In Aaron Rodgers’ eyes, the reason the Jets’ offense functioned better in its second joint practice than its first had nothing to do with changes to the opponent, the weather or the play calls.
Quite simply, receiver Garrett Wilson practiced Wednesday against the Buccaneers after he did not practice last week against the Panthers.
Wilson getting open quickly saved the offensive line from a worse day than it had.
“No. 17 being out there just changes the dynamics of the whole thing because he’s so special,” Rodgers said. “The talent is really impressive. He makes difficult things look easy.”
Rodgers and Wilson connected four times during team drills, twice more during 7-on-7 and once during the two-minute drill, furthering what has a chance to rival any connection short of the Chiefs’ Patrick Mahomes-Travis Kelce as the best in the NFL.
“He throws it to a place I didn’t know I wanted it to be at,” Wilson said, “but that’s where it needed to be at — and it was open.”
Wilson had 83 catches for 1,103 yards and four touchdowns last season as the Offensive Rookie of the Year, while playing with four different quarterbacks.
If he stays healthy, he could be elevated into the conversation with Justin Jefferson, Tyreek Hill, Davante Adams and Ja’Marr Chase as the NFL’s best receivers by season’s end.
In fact, Rodgers already is affording Wilson the treatment that he reserved for Adams when they were Packers teammates.
“I told him I used to have a rule where I’d give Davante a little extra tick [before throwing],” Rodgers said, “because I knew if I did that, he was going to get open because he is really difficult to cover. I have to give that to Garrett, too, because sometimes you give him just a little extra tick — where you’re sitting on him — he’s going to be really open. That’s what he’s earned by his performance in camp.”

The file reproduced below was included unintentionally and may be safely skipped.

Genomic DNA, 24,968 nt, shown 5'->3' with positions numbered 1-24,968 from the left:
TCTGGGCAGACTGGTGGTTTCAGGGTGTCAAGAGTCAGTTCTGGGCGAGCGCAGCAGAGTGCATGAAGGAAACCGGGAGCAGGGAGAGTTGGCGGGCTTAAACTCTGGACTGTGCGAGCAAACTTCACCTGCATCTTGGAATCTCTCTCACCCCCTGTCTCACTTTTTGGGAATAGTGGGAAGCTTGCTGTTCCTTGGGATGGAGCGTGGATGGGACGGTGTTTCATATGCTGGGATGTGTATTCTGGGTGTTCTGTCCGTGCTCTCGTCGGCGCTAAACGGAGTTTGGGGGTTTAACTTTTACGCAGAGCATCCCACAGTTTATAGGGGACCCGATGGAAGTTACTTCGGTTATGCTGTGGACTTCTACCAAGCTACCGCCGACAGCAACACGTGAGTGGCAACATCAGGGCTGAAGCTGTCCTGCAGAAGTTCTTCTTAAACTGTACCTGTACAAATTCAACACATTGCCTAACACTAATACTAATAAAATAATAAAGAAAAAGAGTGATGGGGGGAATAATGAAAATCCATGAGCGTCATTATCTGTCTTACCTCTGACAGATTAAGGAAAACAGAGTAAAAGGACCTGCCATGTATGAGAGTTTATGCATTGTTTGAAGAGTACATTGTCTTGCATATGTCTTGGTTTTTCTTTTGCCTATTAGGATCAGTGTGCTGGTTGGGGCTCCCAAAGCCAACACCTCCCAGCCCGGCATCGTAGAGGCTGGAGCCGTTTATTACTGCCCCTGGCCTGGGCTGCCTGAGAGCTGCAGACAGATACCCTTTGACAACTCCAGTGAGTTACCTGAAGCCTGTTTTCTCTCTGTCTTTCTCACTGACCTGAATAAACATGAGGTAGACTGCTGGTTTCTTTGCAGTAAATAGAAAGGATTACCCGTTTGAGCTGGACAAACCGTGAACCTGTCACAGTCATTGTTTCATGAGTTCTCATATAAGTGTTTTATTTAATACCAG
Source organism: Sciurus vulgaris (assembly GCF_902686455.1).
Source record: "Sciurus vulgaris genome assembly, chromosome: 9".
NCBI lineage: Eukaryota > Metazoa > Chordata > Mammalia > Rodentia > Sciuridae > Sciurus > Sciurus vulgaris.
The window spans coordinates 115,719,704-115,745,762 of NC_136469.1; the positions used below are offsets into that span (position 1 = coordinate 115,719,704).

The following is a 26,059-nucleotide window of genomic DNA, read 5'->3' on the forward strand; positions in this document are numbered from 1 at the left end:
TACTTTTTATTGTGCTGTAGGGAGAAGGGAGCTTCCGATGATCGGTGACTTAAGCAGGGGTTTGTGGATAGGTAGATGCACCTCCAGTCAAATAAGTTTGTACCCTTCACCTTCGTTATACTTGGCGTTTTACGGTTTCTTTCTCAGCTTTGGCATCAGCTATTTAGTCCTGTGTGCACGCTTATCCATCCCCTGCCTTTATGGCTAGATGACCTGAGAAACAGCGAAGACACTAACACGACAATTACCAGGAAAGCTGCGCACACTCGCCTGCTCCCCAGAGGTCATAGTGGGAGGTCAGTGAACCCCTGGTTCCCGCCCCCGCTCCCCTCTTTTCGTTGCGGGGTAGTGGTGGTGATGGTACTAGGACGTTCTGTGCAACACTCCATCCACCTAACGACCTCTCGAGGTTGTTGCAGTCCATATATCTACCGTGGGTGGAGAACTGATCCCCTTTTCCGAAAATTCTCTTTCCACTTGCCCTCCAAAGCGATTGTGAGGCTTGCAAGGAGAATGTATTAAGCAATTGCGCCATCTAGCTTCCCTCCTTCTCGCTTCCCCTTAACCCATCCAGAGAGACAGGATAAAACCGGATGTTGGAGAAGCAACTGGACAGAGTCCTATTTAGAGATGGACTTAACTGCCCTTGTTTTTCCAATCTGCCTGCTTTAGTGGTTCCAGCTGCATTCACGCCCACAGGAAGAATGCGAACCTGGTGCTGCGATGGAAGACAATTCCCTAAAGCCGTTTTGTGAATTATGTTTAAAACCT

And in limited time, no less. Wilson returned to individual drills on Aug. 10, after he was held out of practices with an ankle injury.
“It was like the longest two weeks of my life,” Wilson said. “I tried to have the right approach and see the game from a different lens. Those first five days where I was strictly off my feet a lot, I just wanted to watch, see the operation and see how Aaron went about things with the receiver group. I feel like it was beneficial for me.”
Rodgers’ 65.3 career completion percentage is tied with Peyton Manning’s for sixth-best among quarterbacks who have played at least 10 seasons, and he has the lowest career interception rate (1.4 per 100 passes) in NFL history.
So, yes, he can make Wilson better with his accurate ball placement, whether into a tight spot or just enough out in front to allow for the spin moves, jukes and burners that make him a yards-after-catch threat.
“Every time I get a rep with him, it’s really valuable and always a learning experience,” Wilson said. “He sees football how I see it, where I’m open right now, he’s going to throw it right now. You don’t have to get through your whole route. It’s honestly rare, but as far as pick-up ball and how I grew up playing, that’s how it should be, to me.”
Rodgers and Wilson already sit next to each other in offensive meetings.
The next step in building rapport is sharpening their non-verbal cues so Wilson understands the meaning of a Rodgers head nod.
“We haven’t made the same mistake twice,” Rodgers said. “There is a lot of conversation around a lot of the ideas that we both have. He’s a creative guy as well, and he’s got a lot of ideas about certain ways to run routes.”
Creativity is important. Sometimes simple is better.
“He makes it easy for me, like, ‘Oh, the ball is right here,’ ” Wilson said, pointing to his chest. “I do a release and all of a sudden it’s like, ‘I’m going to catch that one. It’s right on me so I have to catch it.’ ”
Again and again and again.
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